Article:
The liver also regulates the nutrients level in the blood. The nutrients are in forms that can be utilized on a cellular level. Blood that leaves the liver enters the general circulation and nourishes cells all over the body.

Since blood traveling away from the intestines passes through the liver, the liver is exposed to many infectious agents, metabolic waste products and toxins. But damage is often temporary thanks to the liver’s regenerative capacity. Amazingly, as much as 70-80% of a liver can be impaired before functional problems become apparent.

One familiar sign of liver disease is jaundice, a yellow discoloration of the skin, mucous membranes or blood plasma. The yellow pigment comes from a metabolic product called bilirubin. High levels of bilirubin will lead to high levels in the urine, turning it a dark orange color. Multiple causes of this condition exist, but the most common in cats is impairment of the bile flow. Jaundice is never a normal condition in a cat, so if you notice this condition, call your vet.

Materials that pass through the jejunum that are not absorbed by the microvilla continue on into the ileum, which links the small intestine to the large intestine, continuing on the path of the cat digestive system.

The first part of the large intestine is the cecum. It is analogous to the human’s appendix in that it is a diverticulum without an integral function. The cecum leads into the colon, which is the site of water resorption and fecal formation. As the colon passes through the pelvic canal, it becomes the rectum.

Not every nutrient or drop of water is extracted from food as it passes through the alimentary canal; some parts are non-digestible. These leftover components of foods make up feces. The rectum stores feces until they are passed out of the body through the anal canal and anus.

The cat digestive system and its problems count among the most common health problem. Vomiting and diarrhea are often the result, but the causes are not always easily found. The possibilities are so numerous that it’s better to discuss the diagnostic tools used to zero in on the actual cause.

Owner observation is important to determining causes of gastrointestinal problems. Most owners are familiar with the posture and sound their cats make when spitting up a hairball…a normal cause of vomiting. Eating something they shouldn’t is another cause of vomiting or diarrhea, or you can have cat like our Max that is simply a pig and wolfs food too fast.

Food intolerance can also trigger vomiting or diarrhea. Owners should make note of what foods they offer, including brand, type and flavor. In this case, controlling gastrointestinal upset may be as easy as removing one specific food type from the cats diet.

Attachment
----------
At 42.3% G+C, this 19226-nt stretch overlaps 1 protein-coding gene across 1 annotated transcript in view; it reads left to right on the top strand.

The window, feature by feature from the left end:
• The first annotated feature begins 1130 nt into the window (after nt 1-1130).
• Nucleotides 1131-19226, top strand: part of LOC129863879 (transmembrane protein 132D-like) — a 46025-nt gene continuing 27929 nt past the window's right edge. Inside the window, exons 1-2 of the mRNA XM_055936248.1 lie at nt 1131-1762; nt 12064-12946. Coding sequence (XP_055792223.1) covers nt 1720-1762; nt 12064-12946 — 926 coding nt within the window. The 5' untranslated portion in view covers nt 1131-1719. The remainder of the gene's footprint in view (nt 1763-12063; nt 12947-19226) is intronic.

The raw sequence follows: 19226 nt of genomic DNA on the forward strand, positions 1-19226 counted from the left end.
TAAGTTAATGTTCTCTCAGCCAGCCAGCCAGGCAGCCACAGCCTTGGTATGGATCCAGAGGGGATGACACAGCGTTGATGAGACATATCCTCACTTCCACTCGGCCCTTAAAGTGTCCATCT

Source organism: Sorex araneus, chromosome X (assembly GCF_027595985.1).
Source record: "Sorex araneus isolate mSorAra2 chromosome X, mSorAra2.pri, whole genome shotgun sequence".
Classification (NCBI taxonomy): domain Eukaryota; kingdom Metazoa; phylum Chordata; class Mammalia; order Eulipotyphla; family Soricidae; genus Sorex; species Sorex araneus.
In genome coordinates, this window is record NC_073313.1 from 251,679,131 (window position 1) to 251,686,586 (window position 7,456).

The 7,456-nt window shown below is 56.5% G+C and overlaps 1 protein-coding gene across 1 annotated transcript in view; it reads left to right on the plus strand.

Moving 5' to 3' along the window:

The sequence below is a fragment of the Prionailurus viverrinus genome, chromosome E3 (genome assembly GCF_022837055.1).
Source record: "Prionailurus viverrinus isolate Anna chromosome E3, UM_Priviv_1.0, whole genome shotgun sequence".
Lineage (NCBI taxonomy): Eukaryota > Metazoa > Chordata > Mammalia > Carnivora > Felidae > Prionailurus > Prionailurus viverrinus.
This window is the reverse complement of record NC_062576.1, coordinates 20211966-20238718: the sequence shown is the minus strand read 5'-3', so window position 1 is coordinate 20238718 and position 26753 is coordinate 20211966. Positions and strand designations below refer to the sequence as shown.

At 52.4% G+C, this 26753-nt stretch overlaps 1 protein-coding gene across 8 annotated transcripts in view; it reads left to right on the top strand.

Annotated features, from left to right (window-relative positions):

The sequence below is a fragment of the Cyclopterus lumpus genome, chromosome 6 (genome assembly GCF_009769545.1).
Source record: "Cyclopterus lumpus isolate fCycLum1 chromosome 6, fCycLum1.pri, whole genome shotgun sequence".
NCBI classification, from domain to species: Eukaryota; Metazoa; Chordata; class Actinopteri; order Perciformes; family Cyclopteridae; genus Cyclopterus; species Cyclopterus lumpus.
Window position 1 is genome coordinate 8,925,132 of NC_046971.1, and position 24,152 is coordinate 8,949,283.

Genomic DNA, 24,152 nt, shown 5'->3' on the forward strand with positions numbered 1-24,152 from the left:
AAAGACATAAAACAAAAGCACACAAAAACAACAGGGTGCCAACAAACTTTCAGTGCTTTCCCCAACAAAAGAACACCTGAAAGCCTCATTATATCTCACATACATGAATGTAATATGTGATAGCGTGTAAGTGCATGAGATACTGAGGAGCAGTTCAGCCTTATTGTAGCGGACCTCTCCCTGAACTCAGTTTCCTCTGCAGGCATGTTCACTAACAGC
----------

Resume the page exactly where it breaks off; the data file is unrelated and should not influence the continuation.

Veterinary examination is the next step in finding the cause of gastrointestinal irregularity. The vet considers the cat’s history and gives a thorough exam which focuses on the cat’s mouth and feeling the organs within the abdominal cavity. If these steps fail to uncover the specific cause for the diarrhea and vomiting, additional testing is needed of the cat digestive system.

Examining the feces can reveal the presence of gastrointestinal parasites, such as worms or protozoa. Eggs or entire one-celled organisms can be seen in a microscopic exam. The tapeworm, however, is not easily observed on a fecal exam because it doesn’t frequently pass eggs.

The best way to diagnose tapeworms is by observing the worms segments when they pass out of the cats’ rectum. They appear as wiggly, rice-like worms and when they dry up they look like sesame seeds.

A cat that is active, eating and not losing weight is unlikely to have a serious problem and it can be assumed that the cat digestive system is fine. But a cat that cannot hold food or water down or that is losing weight is of more concern. Age also factors in because certain disease affects cats in different stages of life. Worms tend to more often affect kittens while intestinal cancer is more common in older cats.

The next diagnostic might be x-rays of the abdominal cavity. X-rays can show organs that are out of proper alignment, certain foreign objects that have been accidentally ingested, and some obstructions or tumors. Many cats that have gastrointestinal disease have normal x-rays but if a vet suspects ulceration or obstruction despite a normal X-ray, he may order barium upper GI series.

For this test, cats take an oral contrast agent that passes through their alimentary tracts. Normal cats have a very rapid GI transit time and contrast can travel from mouth to rectum in about one hour. The vet takes x-rays sequentially until the contrast agent reaches the rectum. If an obstructive lesion is present, the contrast may not reach the rectum or will take an unusually long time to reach it. The cat digestive system is a long route.